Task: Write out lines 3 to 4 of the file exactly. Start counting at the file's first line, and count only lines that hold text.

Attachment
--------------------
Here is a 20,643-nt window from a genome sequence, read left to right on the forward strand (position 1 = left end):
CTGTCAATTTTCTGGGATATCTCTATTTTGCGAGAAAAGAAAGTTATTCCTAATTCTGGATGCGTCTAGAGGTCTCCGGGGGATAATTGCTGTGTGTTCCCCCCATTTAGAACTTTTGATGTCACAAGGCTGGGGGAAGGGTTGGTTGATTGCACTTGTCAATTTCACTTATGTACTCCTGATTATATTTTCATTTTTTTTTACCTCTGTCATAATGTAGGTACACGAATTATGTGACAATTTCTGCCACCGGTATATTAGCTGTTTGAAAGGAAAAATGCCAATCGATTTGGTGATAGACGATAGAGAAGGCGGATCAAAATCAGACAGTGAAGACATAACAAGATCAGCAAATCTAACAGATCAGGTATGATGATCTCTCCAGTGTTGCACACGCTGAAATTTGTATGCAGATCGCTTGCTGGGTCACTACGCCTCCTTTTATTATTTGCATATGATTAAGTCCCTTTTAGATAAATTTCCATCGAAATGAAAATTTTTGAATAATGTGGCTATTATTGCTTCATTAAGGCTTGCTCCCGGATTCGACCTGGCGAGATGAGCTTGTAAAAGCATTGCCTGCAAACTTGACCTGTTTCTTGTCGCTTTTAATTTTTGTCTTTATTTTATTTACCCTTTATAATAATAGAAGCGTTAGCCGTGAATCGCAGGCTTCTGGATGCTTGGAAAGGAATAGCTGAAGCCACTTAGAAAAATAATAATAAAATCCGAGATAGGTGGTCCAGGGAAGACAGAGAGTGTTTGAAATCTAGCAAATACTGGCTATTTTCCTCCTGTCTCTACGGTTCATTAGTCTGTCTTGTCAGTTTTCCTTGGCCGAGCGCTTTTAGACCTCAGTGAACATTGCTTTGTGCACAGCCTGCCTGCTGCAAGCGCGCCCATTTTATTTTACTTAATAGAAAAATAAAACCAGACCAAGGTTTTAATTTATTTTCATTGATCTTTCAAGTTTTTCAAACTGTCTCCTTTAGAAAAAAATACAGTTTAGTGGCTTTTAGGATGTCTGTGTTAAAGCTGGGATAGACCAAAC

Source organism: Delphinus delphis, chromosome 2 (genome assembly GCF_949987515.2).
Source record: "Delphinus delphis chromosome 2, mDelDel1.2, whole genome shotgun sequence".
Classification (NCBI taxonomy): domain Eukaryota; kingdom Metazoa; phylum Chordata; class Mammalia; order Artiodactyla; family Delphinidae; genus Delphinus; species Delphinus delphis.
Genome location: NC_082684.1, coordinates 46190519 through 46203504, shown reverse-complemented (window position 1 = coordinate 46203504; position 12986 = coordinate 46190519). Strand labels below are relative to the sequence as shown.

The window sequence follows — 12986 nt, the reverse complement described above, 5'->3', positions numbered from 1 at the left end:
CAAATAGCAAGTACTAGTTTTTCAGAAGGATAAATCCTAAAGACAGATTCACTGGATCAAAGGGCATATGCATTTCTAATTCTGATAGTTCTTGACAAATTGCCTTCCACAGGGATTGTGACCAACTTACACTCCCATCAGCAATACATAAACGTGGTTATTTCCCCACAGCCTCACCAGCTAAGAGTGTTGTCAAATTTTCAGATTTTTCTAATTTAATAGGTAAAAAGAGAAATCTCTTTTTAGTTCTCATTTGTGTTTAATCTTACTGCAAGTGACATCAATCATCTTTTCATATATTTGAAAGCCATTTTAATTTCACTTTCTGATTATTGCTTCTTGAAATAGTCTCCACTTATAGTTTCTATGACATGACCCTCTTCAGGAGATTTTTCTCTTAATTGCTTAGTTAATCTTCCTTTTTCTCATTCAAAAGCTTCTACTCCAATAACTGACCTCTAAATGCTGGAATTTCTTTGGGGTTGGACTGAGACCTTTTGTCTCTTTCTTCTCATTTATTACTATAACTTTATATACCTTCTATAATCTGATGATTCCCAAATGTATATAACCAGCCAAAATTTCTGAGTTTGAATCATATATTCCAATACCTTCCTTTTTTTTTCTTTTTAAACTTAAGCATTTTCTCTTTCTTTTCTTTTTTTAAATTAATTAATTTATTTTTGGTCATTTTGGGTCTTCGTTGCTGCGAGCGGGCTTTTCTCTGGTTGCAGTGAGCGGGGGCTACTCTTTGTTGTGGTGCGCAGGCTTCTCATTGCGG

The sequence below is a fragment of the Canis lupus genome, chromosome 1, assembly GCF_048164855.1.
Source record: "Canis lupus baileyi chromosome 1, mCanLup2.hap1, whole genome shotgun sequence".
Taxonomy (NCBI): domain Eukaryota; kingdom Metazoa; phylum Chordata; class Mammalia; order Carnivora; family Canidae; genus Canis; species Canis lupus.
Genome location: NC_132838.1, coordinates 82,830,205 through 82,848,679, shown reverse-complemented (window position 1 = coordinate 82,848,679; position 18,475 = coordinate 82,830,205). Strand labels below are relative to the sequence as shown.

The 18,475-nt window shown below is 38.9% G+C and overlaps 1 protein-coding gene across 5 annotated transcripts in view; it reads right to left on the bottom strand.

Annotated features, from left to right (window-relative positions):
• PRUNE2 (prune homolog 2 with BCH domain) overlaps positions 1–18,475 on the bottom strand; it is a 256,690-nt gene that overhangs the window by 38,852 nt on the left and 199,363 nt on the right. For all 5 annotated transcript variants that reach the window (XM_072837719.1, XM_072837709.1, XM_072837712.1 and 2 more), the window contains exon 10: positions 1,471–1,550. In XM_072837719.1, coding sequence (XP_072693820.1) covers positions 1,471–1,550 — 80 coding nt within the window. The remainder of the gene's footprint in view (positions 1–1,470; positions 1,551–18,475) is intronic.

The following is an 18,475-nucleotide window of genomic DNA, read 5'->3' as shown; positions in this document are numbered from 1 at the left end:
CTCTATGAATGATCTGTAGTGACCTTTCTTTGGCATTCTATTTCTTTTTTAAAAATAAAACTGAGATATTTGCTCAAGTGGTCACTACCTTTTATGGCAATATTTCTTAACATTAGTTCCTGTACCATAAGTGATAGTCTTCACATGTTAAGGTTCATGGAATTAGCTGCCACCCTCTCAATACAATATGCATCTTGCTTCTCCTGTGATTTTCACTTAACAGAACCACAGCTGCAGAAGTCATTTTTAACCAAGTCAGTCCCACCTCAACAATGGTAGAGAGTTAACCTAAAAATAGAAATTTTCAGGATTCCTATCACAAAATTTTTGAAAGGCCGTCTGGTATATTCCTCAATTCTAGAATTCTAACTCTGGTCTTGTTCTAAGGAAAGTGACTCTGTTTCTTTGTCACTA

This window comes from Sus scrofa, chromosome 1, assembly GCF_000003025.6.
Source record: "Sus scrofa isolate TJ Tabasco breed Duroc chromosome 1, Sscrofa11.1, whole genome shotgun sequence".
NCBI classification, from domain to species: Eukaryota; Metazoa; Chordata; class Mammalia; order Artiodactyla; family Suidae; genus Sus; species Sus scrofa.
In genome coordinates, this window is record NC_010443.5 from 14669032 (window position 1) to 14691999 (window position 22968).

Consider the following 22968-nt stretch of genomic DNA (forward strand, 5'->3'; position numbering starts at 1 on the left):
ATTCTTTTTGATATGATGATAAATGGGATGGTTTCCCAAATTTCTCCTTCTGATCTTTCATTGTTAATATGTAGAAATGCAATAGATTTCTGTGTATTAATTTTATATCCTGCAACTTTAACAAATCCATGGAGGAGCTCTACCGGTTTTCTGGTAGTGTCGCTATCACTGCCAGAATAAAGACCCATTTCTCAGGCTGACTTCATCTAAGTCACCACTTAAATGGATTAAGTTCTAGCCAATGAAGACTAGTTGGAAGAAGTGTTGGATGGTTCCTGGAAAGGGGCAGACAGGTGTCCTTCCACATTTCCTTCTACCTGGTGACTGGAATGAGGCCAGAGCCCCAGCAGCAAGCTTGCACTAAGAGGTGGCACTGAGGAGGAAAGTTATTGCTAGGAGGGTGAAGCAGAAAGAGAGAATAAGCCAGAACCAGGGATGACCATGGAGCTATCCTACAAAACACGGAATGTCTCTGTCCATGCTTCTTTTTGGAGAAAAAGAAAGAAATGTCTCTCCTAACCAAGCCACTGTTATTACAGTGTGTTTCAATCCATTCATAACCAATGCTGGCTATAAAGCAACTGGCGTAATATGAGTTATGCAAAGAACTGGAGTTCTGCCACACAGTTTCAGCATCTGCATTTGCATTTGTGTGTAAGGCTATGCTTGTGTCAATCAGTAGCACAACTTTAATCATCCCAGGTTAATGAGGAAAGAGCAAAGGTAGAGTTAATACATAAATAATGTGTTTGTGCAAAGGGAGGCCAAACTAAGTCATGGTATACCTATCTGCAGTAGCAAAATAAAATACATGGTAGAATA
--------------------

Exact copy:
Source organism: Delphinus delphis, chromosome 2 (genome assembly GCF_949987515.2).
Source record: "Delphinus delphis chromosome 2, mDelDel1.2, whole genome shotgun sequence".